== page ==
The automation of industrial machinery, whether it be in manufacturing, agriculture, logistics, energy, automotive or unmanned aerial vehicles, promises great gains in resource efficiency, equipment accuracy and safety.
A key enabler of these gains is the identification of the appropriate sensing technologies to enhance the contextual knowledge of the equipment’s condition. To the extent that the location or position of the equipment is also a valuable input to the equation, then precision inertial sensors hold the promise of essentially pinpointing location or maintaining accurate positioning.
Coupling both the location and the contextual sensor information is of substantial value in those applications where mobility is a factor. In many situations, the determination of position while operating in a complex or harsh environment is of especially critical value. This Internet of Moving Things (IoMT) has many challenges on the path to great efficiency gains, and high-performance inertial sensors are helping make the difference.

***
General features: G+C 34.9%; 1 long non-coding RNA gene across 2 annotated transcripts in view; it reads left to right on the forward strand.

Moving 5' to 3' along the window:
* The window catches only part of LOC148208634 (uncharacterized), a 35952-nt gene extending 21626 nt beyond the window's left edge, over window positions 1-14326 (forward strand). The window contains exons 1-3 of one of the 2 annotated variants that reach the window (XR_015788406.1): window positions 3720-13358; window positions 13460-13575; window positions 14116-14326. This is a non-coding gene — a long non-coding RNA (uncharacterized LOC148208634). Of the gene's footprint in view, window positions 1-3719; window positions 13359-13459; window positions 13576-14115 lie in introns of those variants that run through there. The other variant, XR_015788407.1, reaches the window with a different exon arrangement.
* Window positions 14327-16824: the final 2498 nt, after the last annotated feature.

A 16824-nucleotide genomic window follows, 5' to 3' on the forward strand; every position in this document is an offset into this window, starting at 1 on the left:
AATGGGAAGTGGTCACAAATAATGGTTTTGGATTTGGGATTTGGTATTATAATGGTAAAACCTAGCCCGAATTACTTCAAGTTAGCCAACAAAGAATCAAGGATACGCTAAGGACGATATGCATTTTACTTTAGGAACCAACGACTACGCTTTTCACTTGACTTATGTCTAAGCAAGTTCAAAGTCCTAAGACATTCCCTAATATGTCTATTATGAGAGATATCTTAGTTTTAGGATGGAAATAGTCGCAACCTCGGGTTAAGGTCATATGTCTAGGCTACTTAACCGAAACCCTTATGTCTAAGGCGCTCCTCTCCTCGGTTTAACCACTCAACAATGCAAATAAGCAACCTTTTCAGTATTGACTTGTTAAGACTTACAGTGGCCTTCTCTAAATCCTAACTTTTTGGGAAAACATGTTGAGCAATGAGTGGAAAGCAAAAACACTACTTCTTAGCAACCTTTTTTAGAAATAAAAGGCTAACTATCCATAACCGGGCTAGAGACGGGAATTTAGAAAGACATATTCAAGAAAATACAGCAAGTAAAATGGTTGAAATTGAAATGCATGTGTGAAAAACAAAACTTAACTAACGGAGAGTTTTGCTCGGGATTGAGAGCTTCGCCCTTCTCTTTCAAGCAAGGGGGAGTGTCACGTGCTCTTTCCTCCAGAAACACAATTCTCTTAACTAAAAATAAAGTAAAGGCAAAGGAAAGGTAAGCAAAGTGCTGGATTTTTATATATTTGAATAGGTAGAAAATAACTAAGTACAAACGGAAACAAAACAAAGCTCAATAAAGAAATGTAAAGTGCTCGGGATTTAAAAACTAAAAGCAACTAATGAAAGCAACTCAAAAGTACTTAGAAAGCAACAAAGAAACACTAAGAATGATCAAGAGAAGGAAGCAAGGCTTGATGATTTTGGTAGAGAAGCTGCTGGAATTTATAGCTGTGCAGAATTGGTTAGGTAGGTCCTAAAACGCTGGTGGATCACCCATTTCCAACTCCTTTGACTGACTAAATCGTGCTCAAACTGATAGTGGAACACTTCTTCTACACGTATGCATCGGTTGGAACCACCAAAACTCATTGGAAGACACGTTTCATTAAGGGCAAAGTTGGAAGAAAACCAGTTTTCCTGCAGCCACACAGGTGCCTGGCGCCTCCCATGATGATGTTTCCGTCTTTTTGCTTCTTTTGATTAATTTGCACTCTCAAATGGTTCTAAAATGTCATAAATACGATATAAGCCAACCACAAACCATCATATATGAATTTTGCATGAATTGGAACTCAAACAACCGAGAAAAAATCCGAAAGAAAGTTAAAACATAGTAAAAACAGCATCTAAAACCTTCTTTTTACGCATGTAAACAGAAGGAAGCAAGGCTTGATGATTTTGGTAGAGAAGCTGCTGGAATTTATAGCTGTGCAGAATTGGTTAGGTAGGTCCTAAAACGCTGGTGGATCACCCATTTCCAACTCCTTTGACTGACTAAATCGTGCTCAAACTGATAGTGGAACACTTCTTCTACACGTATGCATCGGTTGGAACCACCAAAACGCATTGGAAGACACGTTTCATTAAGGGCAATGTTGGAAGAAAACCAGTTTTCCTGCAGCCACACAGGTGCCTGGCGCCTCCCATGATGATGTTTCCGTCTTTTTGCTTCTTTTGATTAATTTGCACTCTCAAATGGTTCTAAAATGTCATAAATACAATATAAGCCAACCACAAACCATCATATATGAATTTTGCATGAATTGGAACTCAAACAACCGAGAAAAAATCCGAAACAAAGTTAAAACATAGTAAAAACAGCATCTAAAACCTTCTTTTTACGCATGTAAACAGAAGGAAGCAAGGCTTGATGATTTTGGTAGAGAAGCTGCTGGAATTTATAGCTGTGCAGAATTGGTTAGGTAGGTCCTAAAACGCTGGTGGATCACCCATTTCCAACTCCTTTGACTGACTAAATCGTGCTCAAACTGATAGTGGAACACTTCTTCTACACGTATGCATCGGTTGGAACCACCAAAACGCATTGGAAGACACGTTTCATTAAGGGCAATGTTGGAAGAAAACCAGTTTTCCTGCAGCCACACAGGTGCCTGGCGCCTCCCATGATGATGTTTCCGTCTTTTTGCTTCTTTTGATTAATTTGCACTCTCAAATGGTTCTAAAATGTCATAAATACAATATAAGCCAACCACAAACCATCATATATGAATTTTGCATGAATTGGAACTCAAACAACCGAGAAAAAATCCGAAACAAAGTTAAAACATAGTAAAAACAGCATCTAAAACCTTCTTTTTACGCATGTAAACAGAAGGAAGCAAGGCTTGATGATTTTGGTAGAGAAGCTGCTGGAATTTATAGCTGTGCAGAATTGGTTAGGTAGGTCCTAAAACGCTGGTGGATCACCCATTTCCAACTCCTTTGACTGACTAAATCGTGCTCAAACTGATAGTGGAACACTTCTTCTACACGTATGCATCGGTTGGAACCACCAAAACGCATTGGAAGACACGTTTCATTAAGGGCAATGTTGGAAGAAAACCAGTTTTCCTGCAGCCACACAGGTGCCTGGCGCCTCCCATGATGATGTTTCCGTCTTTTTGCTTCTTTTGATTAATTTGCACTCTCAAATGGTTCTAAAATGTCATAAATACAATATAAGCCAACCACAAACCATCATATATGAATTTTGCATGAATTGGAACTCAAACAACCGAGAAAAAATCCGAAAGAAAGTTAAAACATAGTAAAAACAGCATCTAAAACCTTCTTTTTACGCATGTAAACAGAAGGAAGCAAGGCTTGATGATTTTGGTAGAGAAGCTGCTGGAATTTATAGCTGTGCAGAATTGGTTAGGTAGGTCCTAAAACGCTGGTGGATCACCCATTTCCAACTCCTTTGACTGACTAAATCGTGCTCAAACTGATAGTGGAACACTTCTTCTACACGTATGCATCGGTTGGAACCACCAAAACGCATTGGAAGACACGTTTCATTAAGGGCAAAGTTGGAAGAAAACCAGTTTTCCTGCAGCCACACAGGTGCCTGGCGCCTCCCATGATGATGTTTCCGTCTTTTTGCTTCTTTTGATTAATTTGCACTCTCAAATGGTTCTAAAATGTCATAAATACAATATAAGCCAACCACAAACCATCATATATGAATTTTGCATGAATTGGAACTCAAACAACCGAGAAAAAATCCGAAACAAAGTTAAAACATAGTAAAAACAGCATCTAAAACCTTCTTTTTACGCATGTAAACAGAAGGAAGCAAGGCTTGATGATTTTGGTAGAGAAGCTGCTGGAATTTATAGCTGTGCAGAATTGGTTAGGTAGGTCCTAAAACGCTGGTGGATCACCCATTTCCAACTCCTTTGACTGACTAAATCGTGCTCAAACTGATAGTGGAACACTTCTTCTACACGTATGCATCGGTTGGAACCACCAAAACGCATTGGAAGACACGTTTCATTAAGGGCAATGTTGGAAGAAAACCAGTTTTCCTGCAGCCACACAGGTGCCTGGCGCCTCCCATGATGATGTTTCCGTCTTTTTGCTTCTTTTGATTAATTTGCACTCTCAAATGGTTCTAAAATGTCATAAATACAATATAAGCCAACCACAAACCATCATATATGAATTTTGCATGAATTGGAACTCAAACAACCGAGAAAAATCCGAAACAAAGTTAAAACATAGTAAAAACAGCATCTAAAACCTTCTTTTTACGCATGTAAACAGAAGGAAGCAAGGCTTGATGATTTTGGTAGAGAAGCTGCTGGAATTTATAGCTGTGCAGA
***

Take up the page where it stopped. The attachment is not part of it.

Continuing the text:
Sensors propel machine automation
As machinery has evolved from making simple passive measurements, to containing embedded control functions, and now on to fully autonomous operation, sensors are playing an enabling role. Whether for simple measurement supporting offline analysis, or for process control, many such sensors worked sufficiently in isolation.
The desire to extract real-time benefits, and the availability of an increasingly wide breadth of sensing types and efficient processing, has brought about important advances in sensor fusion to best determine context across multiple application and environmental states. Finally, in complex systems involving the interaction of multiple platforms and requiring knowledge of past system states, advances in connectivity are supporting increasingly intelligent sensor systems, as described in Table 1.
These intelligent and accessible sensor systems are revolutionising what would otherwise be mature industries, turning agriculture into smart agriculture, infrastructure into smart infrastructure, and cities into smart cities. As sensors are deployed to gather relevant contextual information in these environments, new complexities arise in database management and communication, requiring sophisticated fusing not just from sensor-to-sensor, but across platforms and across time (as examples: cloud-based analytics of an infrastructures condition over time, last year’s crop yield, or traffic conditions and patterns), as shown in Figure 1.